Quantitative variation in continuous populations along environmental gradients
Species present in Central and Northern Europe generally have continuous distributions covering large areas encompassing much heterogeneity in abiotic and biotic environmental factors with large effective population sizes connected by extensive gene flow. If there is differential selection along environmental gradients, we expect to see patterns of clinal variation in traits (Barton, 1999). These patterns can be described by the slope of a regression along an environmental gradient. The proxies for environmental gradients most frequently used are latitude and altitude. For height increment, populations from warmer environments generally grew faster in the provenance trials (see Table S1), but quantitative estimates of the slopes were rarely available. Populations from cold environments cease growth earlier, as an adaptation to the approaching winter (see e.g., Savolainen et al., 2004). To compare slopes of clinal variation, we focused on the two phenological traits, the timing of bud flush and the timing of bud set, and compared altitudinal and latitudinal clines. To summarize data across species and environments, we considered that one degree of latitude corresponds approximately to a temperature change of 0.6 °C, and correspondingly, 100 m of altitude (Jump et al., 2009). We show examples of an altitudinal cline in bud flush in Q. petraea (Fig. 4a) and a latitudinal cline in bud set in P. sylvestris (Fig. 4b).
Figure 4. Clines of phenological traits along environmental gradients. (a) Timing of bud flush along an altitudinal gradient in Quercus petraea, based on data from Alberto et al. (2011). The timing of bud flush is expressed as the number of days from 1st January to reach the fourth developmental stage of leaf unfolding. Means of populations (large diamonds) are plotted against the altitude of origin. Bars represent standard deviations of the populations. Means of maternal tree progenies (small diamonds) in populations located at 131 m and 1235 m of elevation illustrate high additive genetic variance within populations, slightly decreasing with increasing altitude. Dark colored points represent populations and maternal trees from Luz valley while light colored points represent populations from Ossau valley. (b) Timing of bud set along a latitudinal gradient in P. sylvestris, based on data from Mikola (1982). The timing of bud set is measured as the number of days from the day of sowing. Means of populations (large diamonds) are plotted against latitude of origin. Bars represent standard deviations of the populations.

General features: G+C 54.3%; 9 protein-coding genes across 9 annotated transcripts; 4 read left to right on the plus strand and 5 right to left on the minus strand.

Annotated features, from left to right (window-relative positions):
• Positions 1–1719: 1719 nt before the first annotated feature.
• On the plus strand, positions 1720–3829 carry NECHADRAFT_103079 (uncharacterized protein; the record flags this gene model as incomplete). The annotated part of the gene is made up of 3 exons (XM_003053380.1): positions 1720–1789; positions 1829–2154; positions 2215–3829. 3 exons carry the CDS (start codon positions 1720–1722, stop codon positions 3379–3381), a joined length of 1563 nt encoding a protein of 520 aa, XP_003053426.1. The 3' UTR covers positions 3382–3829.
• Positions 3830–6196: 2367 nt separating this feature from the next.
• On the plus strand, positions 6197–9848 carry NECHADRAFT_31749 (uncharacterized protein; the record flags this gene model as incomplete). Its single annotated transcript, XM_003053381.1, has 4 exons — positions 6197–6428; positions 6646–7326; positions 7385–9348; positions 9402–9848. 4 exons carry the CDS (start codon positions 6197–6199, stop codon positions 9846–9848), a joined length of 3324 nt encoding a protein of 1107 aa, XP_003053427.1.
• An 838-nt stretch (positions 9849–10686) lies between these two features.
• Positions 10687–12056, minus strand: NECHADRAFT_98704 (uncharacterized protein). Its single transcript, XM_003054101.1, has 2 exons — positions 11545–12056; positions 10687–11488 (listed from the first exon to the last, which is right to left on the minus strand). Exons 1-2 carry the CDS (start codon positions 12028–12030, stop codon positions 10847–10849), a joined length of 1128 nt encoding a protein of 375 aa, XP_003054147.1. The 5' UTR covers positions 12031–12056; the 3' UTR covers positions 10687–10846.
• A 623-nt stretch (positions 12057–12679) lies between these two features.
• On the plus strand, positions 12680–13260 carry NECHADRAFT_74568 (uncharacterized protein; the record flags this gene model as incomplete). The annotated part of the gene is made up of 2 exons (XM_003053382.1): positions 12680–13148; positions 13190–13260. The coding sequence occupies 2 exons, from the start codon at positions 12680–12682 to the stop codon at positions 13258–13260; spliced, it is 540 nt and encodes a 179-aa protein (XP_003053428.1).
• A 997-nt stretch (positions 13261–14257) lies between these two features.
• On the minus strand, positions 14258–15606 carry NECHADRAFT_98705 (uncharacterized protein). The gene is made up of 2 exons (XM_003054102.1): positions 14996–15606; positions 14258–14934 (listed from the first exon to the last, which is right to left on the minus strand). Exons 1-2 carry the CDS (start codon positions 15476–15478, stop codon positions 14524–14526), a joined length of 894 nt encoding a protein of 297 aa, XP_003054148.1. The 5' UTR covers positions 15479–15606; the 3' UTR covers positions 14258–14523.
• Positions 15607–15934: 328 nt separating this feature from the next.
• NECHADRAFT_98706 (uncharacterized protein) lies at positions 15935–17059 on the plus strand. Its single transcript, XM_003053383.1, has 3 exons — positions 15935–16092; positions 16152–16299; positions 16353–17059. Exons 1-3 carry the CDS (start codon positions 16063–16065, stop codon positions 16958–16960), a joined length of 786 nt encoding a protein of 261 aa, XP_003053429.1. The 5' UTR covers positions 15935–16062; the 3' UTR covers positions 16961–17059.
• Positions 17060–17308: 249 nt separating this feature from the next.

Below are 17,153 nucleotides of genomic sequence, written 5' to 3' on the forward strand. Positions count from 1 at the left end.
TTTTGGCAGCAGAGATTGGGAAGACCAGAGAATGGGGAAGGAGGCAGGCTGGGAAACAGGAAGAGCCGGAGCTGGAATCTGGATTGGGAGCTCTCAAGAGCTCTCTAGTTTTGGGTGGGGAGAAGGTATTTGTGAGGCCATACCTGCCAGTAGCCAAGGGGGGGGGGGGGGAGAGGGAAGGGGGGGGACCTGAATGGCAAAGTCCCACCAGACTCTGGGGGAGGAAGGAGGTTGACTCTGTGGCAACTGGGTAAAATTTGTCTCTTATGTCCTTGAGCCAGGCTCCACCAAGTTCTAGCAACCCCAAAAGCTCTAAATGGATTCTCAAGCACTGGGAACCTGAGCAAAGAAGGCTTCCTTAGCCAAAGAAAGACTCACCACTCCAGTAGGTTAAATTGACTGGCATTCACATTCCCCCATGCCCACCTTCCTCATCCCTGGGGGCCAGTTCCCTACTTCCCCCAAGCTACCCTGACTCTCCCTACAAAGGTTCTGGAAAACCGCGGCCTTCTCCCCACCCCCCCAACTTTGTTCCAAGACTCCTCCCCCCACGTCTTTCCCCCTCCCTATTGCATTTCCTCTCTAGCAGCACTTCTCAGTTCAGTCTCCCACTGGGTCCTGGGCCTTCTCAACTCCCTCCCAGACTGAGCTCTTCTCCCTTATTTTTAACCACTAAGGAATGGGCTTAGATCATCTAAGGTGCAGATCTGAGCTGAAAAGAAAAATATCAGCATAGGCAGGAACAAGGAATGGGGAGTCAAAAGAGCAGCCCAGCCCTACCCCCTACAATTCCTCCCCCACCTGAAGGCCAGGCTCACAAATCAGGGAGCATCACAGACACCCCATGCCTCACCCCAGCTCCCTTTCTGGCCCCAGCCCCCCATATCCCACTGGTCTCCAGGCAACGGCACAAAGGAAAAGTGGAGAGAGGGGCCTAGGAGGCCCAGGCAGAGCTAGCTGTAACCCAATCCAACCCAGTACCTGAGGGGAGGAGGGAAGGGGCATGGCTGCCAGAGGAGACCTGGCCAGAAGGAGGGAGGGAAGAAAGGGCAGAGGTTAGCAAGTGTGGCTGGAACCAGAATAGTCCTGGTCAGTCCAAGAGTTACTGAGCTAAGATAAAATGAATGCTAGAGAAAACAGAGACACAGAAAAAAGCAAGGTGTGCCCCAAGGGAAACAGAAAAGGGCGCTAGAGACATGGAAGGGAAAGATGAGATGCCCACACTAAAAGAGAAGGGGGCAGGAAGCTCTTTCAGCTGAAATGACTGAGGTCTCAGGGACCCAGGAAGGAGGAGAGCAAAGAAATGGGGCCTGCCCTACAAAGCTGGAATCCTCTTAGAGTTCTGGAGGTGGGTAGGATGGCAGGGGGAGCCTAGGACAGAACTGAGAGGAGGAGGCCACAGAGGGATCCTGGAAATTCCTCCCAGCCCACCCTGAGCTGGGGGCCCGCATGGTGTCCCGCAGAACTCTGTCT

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The results of the summary in Table 3 show that the two phenological traits differ in their patterns. For bud flush, both altitudinal and latitudinal clines showed similar shallow slopes, but the direction of adaptation varied greatly among species (Table 3a). For example, high altitude populations from the same transect flushed late in Q. petraea (Fig. 4a), whereas in F. sylvatica they flushed early (Vitasse et al., 2009). This could reflect different compromises in the adaptive tradeoff between maximizing the growing season length and exposing new leaves to late frosts. Bud flush is triggered by the accumulation of cold (or chilling) sums followed by heat (or forcing) sums above a threshold temperature sum. These genetically determined critical temperature sums and thresholds may vary among species, and to a lesser extent among populations of the same species (Hänninen & Tanino, 2011). Bud flush in late successional species is also more influenced by photoperiod than in early successional species (Körner & Basler, 2010; Basler & Körner, 2012). Bud set showed steeper slopes for both gradients and in all species more northern or higher altitude populations had earlier bud set (Table 3b). These data suggest that differential selection on bud set is systematically stronger than on bud flush. Bud flush may display higher phenotypic plasticity as temperatures increase. In contrast, bud set is largely governed by photoperiods, and modulated by temperatures and drought, which results in a more predictable environmental signal from year to year and location to location (Böhlenius et al., 2006). In a warming climate, spring phenology can likely respond and advance without much genetic change, as has already been seen in many species (Gienapp et al., 2008), provided that the chilling requirement has been met. However, if chilling temperature requirements have not been met, in some cases bud flush may even be delayed (Hänninen & Tanino, 2011), as already seen recently in Tibet (Yu et al., 2010). In the fall, a change in bud set date is more likely to require a genetic change in photoperiodic responses. Some studies suggest that the heritability of bud flush is higher than for bud set (Howe et al., 2003), but estimates of the additive genetic component are rarely available in the literature. The latitudinal slopes were also much steeper than the altitudinal ones (Table 3b). Sundblad & Andersson (1995) have suggested that along the altitudinal gradients there may be more gene flow so populations do not become as differentiated. The simple calibration factors we used also may not capture all aspects of the environment.